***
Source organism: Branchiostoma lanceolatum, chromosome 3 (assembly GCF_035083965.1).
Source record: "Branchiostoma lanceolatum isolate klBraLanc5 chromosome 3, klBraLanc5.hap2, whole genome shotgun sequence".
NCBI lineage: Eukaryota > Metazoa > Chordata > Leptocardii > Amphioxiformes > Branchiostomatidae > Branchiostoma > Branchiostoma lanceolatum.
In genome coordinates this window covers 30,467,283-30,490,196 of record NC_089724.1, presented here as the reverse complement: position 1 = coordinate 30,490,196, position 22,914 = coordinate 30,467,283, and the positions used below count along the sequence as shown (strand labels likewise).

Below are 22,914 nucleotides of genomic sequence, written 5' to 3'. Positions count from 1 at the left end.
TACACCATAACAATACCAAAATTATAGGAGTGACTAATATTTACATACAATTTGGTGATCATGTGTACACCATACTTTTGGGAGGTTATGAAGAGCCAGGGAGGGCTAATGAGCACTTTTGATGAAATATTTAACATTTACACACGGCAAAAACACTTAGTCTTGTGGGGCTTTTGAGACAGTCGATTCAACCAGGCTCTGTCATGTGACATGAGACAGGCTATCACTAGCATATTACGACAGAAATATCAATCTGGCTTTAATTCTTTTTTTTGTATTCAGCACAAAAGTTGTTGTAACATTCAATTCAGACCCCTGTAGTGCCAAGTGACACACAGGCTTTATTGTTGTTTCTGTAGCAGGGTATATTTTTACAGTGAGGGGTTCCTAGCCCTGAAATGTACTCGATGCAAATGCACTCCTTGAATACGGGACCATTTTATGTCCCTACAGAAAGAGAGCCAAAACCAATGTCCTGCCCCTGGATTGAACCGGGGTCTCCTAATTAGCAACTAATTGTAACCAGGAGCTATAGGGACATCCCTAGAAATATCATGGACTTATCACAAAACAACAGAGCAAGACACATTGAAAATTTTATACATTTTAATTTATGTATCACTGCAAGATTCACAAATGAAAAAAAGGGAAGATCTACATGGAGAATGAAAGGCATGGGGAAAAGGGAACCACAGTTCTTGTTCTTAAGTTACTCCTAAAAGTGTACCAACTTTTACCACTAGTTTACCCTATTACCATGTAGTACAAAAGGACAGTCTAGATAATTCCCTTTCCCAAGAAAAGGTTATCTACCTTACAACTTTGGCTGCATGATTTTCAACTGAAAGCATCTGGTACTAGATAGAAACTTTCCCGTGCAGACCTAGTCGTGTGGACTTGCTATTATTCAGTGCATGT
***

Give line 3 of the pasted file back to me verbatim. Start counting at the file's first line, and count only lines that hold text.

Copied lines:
NCBI lineage: Eukaryota > Metazoa > Chordata > Leptocardii > Amphioxiformes > Branchiostomatidae > Branchiostoma > Branchiostoma lanceolatum.